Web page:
Furthermore, the commodification and commercialization of a market for cultural purposes during the nineteenth century (and the concomitant decline of aristocratic, state, or institutional patronage) forced cultural producers into a market form of competition that was bound to reinforce processes of ‘creative destruction’ within the aesthetic field itself. This mirrored and in some instances surged ahead of anything going on in the political-economic sphere. Each and every artist sought to change the bases of aesthetic judgement. It also depended on the formation of a distinctive class of ‘cultural consumers.’Artists, for all their predilection for anti-establishment and anti-bourgeois rhetoric, spent much more energy struggling with each other and against their own traditions in order to sell their products than they did engaging in real political action.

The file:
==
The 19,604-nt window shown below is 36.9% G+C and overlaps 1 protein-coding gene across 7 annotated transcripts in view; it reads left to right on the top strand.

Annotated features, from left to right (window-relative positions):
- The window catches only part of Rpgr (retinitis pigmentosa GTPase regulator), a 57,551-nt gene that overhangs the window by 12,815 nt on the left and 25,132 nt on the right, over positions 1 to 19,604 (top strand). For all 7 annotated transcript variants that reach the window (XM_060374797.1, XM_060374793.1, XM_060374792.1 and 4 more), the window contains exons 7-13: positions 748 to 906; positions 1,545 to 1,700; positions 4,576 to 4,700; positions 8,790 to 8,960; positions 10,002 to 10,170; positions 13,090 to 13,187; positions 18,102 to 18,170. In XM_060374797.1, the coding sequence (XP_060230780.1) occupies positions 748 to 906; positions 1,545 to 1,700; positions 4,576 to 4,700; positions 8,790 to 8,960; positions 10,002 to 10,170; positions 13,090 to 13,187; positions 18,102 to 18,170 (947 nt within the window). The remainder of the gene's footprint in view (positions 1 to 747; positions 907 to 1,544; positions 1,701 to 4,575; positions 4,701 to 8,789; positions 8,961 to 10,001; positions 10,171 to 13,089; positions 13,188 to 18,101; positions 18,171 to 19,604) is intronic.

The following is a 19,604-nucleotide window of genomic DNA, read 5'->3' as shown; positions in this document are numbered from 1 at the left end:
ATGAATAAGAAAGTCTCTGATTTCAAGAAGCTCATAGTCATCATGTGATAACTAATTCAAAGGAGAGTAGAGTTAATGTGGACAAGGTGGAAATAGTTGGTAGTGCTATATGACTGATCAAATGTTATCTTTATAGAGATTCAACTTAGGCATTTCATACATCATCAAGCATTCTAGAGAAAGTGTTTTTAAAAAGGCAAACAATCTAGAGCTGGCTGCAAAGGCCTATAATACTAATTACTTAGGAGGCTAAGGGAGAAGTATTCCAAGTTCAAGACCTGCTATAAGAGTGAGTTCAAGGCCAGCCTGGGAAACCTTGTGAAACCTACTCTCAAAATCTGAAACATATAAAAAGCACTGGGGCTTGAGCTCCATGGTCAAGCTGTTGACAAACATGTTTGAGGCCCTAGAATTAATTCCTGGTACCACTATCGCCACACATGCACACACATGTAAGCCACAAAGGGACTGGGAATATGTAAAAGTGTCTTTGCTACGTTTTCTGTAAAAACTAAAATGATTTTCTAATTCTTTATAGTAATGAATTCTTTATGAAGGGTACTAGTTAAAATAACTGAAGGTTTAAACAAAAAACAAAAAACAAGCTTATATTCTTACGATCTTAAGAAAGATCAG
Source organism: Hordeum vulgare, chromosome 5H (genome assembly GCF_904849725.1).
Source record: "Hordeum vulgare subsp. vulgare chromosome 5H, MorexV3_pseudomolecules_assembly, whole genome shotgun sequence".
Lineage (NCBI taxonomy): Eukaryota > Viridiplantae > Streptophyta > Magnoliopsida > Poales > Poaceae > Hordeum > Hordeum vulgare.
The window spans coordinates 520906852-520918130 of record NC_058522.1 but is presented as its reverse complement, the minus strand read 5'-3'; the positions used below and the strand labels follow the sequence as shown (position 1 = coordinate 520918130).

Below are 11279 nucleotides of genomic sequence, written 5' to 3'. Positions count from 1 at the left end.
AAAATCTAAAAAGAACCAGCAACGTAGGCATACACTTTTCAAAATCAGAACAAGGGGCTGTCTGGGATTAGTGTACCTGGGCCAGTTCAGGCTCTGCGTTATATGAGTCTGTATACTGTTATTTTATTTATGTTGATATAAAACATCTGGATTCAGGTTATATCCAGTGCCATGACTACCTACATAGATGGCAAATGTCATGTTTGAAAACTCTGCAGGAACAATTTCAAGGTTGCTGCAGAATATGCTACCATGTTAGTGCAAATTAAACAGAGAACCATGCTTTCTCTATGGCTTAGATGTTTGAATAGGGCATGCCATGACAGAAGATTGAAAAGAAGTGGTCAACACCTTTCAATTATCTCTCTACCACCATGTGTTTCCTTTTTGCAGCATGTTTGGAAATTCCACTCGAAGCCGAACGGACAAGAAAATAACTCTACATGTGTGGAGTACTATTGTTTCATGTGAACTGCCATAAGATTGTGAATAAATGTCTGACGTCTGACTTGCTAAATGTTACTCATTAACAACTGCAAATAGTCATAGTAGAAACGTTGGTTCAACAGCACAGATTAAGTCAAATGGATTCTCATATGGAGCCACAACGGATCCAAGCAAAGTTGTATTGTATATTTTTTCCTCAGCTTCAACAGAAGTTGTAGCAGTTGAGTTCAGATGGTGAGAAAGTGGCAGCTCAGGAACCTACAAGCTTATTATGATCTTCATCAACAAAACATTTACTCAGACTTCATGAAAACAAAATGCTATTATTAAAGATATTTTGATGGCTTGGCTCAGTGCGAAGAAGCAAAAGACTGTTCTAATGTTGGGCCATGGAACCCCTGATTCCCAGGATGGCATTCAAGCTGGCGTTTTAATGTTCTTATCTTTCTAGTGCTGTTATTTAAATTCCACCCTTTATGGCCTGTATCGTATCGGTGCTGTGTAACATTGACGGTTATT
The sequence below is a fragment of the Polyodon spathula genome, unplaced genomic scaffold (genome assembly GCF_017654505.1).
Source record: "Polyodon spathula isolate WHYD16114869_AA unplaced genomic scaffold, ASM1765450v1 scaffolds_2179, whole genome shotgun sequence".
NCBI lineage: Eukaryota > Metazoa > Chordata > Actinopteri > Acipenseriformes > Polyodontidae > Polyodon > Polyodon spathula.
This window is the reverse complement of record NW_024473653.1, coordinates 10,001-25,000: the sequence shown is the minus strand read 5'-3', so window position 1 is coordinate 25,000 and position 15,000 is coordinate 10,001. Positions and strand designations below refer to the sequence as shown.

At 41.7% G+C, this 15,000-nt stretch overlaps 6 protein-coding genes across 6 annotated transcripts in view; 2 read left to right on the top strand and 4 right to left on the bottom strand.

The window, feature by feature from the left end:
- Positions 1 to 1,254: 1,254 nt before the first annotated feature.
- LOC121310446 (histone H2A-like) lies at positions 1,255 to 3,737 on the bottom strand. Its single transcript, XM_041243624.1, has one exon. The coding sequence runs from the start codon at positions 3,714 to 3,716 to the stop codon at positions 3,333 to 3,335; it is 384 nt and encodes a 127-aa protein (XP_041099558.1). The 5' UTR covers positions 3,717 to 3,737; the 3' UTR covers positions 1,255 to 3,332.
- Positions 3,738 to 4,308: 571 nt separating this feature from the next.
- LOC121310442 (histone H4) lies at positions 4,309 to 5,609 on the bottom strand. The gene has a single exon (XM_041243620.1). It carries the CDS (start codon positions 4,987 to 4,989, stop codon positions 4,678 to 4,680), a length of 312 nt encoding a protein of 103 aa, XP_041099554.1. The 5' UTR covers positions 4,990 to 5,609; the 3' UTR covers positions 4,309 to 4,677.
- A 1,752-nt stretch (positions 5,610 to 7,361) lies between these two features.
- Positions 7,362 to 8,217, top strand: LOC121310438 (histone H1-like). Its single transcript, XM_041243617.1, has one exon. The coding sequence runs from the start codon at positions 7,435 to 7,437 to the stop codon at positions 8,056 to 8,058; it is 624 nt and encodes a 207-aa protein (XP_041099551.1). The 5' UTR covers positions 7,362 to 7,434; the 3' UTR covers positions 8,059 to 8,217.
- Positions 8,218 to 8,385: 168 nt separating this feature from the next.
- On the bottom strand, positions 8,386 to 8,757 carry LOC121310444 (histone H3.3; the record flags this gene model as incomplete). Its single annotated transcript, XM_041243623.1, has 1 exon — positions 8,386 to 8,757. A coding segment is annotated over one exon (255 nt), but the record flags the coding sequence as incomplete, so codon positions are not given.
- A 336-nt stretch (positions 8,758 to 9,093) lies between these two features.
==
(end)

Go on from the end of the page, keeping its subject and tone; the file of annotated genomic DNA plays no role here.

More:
Harvey, David, The Condition of Postmodernity, Blackwell, (2000), Page 22